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Spousal Maintenance and Your Taxes

Spousal Maintenance and Your Taxes

By: M. Scott Gordon

If you pay spousal maintenance (also commonly known as alimony), how does this affect your taxes? Under new Illinois divorce statute (effective January 1, 2016) (Public Act 09-0961), courts in Chicago and throughout Illinois now follow a formula for determining spousal maintenance if a couple’s combined income is less than $250,000. Just because there are now guidelines in place for ordering the amount and duration of spousal maintenance, however, does not mean that the way in which you file your taxes will look much different. To be sure, when you file your federal tax returns, you may be able to consider various forms of maintenance as alimony.

Spousal Maintenance Paid as a Tax Deduction

According to a tax topics guide from the Internal Revenue Service (IRS), any spousal maintenance (or, as the federal government describes it, “alimony”) paid is tax deductible. Specifically, taxpayers are instructed that they “may deduct from income the amount of alimony or separate maintenance” paid to the payee former spouse, and the payee former spouse “must include in income the amount of alimony or separate maintenance received.” What counts as spousal maintenance for federal tax purposes? In short, more than money paid under a final spousal support order can count as alimony or spousal maintenance when you file your taxes.

The guide makes clear that amounts paid under spousal maintenance or alimony final orders, as well as under certain separation agreements, can be considered alimony when it is time to file your taxes.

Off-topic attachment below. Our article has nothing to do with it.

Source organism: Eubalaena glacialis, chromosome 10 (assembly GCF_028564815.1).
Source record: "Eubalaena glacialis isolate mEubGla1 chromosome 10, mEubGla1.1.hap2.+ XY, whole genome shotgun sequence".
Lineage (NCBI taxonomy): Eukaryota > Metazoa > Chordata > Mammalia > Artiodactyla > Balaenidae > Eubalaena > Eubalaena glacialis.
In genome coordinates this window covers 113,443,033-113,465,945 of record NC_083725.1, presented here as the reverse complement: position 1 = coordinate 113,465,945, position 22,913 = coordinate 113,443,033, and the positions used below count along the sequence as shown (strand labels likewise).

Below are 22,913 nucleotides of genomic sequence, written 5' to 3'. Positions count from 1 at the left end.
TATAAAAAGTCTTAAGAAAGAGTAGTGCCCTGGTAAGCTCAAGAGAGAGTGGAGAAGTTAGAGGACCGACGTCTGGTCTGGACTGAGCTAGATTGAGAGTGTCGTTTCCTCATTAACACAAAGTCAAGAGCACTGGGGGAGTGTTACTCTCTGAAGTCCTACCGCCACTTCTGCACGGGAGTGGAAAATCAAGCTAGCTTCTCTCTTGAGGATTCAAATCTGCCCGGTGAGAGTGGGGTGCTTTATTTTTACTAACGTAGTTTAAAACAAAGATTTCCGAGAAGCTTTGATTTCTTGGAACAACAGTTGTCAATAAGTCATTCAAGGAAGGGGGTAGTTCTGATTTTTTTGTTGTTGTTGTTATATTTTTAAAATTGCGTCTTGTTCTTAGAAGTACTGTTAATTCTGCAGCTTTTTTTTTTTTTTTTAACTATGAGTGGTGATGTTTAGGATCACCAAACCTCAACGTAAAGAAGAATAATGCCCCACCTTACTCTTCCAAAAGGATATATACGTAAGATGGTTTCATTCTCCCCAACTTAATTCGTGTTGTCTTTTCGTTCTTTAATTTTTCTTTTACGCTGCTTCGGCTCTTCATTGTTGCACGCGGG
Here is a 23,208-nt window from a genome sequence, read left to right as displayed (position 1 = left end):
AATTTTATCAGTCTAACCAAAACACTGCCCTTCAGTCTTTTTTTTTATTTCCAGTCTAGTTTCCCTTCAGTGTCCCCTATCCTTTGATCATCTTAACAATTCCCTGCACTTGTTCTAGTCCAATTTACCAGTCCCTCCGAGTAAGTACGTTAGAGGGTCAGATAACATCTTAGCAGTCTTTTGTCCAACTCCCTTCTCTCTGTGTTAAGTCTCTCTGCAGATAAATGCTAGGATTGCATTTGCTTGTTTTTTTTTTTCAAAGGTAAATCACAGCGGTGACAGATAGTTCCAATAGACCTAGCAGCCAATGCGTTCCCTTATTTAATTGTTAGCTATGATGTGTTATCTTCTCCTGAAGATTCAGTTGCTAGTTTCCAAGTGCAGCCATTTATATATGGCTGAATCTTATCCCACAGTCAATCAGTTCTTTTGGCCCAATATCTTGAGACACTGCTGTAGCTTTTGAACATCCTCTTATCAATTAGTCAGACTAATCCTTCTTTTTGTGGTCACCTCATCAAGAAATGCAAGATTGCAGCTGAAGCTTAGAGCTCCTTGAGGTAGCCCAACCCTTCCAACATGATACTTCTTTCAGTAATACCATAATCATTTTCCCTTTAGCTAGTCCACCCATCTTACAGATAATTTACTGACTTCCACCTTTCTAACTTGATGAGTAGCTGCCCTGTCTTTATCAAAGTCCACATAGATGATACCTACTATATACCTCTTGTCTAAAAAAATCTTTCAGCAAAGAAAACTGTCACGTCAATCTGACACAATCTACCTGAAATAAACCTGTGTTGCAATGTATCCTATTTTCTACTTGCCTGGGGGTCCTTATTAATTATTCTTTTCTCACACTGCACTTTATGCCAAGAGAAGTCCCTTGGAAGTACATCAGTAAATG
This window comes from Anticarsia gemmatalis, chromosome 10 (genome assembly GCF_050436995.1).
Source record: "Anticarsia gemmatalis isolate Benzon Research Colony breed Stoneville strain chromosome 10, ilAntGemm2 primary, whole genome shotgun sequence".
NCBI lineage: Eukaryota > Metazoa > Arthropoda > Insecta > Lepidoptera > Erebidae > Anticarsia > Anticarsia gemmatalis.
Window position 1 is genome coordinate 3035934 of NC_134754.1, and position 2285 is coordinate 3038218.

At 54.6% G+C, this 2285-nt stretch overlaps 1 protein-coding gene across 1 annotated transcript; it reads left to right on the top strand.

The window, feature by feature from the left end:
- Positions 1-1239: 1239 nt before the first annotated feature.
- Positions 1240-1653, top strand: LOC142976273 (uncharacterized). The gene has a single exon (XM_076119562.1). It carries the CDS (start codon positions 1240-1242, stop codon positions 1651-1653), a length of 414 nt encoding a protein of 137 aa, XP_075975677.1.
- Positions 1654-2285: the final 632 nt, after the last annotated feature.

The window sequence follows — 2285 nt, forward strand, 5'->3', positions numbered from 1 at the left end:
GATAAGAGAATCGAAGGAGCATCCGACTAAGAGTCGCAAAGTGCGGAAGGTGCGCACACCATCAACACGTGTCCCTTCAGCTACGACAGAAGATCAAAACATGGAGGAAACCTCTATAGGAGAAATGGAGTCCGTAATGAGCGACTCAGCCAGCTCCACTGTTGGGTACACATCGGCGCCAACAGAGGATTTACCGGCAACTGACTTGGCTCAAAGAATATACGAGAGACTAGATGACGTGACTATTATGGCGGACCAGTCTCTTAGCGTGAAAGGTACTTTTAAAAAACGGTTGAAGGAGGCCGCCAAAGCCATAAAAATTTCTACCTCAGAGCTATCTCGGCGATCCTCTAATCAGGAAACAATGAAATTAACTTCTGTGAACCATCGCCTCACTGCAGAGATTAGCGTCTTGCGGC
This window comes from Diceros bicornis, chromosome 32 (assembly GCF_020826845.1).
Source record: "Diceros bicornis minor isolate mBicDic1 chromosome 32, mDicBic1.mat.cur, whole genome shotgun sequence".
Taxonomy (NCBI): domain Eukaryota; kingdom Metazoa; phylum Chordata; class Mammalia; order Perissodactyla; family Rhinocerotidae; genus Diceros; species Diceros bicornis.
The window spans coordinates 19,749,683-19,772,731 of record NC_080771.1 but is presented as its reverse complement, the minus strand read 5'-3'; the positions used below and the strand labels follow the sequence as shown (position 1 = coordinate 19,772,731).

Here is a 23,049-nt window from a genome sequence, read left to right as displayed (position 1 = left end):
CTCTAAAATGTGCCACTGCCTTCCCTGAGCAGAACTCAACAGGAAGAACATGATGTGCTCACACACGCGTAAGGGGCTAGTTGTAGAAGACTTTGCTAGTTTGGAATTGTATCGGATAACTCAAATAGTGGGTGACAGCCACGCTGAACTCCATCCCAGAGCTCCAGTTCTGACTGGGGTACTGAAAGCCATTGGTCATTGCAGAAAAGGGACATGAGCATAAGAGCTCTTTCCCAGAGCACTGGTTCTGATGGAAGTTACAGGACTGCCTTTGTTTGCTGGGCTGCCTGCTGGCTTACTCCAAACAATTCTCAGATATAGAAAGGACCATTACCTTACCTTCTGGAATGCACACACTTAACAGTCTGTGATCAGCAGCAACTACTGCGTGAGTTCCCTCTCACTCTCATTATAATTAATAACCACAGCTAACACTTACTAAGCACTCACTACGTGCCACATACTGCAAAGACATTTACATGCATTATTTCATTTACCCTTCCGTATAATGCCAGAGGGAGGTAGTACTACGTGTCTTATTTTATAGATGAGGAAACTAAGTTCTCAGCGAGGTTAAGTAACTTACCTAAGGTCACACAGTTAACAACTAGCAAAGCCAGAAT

What Counts as Spousal Maintenance for Tax Purposes?

While spousal maintenance can provide a payor spouse with an opportunity for a tax deduction, there are limitations. The following must also be true in order to deduct alimony amounts from your income if you are a payor spouse:

  • You are not filing a joint tax return with your spouse;
  • You make the payment with money (not goods);
  • Your former spouse (or someone operating on behalf of your spouse) receives the payment;
  • You do not have any kind of court order specifying that the payment amount is not alimony or maintenance;
  • You are not living in the same household as the payee spouse at the time of the payment;
  • Your payment is not a property settlement;
  • You did not specifically agree in your divorce that you the payor former spouse would pay the tax; and
  • Your payment is not for child support.

What does not count as tax-deductible spousal maintenance? The guide lists the following:

  • Child support;
  • Property settlements that are not cash;
  • Any payments that are actually part of your spouse’s income under community property rules (since Illinois is not a community property state, this is not usually an issue for Chicago area and Illinois residents);
  • Payments to maintain property owned by the taxpayer;
  • Use of property; and
  • Voluntary payments (or, in other words, those not required by an order or settlement as maintenance).

Contact a Chicago Spousal Maintenance Attorney 

Determining what counts as alimony and what does not can be complicated, and situations can differ depending upon the persons involved. However, an experienced Chicago spousal maintenance lawyer can help you to better understand the implications of spousal maintenance payments. Contact M. Scott Gordon & Associates today to learn more about how we can assist with your case.